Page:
Creating the Short

Condensing a story presents a challenge. If you don’t think it’s possible to move someone with fewer words, I present a simple six-word sentence, allegedly written by Ernest Hemingway: “For sale: Baby shoes, never worn.” Chokes me up, every time. I read those six words, and I want to follow that character through their journey of loss. The best told stories make us fall in love with the characters and ache to not only understand them, but also the moment in their life when the story takes place.

Begin the adaptation with character choice. Stories often have extremely flawed yet relatable characters, but most feature-length scripts have too many characters for a short film or story.

Go back to the question “What is your story about?” Which characters are essential to that conflict? Which supporting characters could be merged into composite characters? Which subplot exemplifies the dramatic question or theme? Slice and dice whatever, or whomever, does not support the main story.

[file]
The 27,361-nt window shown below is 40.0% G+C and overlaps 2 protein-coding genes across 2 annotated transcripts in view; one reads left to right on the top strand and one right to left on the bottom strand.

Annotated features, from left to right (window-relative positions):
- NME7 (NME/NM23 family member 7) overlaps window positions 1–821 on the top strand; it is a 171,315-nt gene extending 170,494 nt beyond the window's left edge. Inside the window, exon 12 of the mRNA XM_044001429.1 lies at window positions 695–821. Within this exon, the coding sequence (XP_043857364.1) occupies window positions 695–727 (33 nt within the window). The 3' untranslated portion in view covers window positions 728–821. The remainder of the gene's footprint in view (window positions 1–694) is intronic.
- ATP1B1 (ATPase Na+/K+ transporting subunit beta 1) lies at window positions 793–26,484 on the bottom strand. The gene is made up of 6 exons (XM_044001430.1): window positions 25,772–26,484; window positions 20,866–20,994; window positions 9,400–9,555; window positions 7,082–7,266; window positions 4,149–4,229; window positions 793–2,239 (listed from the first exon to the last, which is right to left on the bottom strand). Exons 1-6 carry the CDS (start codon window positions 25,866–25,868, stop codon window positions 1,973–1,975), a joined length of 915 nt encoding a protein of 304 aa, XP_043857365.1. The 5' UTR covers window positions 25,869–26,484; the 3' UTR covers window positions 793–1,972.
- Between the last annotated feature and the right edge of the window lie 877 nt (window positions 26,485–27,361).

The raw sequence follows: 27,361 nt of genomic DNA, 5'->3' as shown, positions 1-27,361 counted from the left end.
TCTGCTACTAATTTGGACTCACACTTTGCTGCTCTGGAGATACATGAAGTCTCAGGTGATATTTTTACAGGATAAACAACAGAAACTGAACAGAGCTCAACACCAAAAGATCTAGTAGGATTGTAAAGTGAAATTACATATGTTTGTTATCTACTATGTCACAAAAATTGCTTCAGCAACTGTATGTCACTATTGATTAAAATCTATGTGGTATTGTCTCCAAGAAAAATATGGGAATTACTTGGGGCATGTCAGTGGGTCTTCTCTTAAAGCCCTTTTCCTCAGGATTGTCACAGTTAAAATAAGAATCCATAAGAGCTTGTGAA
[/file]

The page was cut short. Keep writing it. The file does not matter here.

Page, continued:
The sweet spot for short films is 10 pages, which translates to 10 minutes of screen time. For short stories, the average word count is between 5,000 and 10,000. When you’re seeking publication in a magazine, always check their submission guidelines.

If you enjoy the short-story adaptation process and have written multiple screenplays, invest in writing a short story for each script and publish a compilation book. What a great marketing tool for your work!

Longer Might Be Better

Your two-hour movie might work better as a novel, where you can crawl into the heads of your characters, describing what they’re thinking and feeling, not just what an audience sees on the screen. I can hear Braveheart’s William Wallace yelling, “Freeeedom!” Not so fast. Novels require choosing a point of view (POV) and verb tense, unlike scripts, which are always written in third person and present tense. Choosing who will tell the story requires testing out a few characters to see who fits organically with both your writing style and the story.

Be open to change. Perhaps a novel would be better served with a different main character than your screenplay. If so, choose the most compelling character with the best potential for a book series.

Perhaps writing a 75,000-word novel intimidates you. Instead, try expanding your story into a limited series. That experience of diving deeper to investigate characters’ backstories and subplots may even lead to a television series, or future book series. Traditionally, a solid TV series would need to have the potential of 100 episodes before getting green lit, but in today’s streaming world, six could do the job.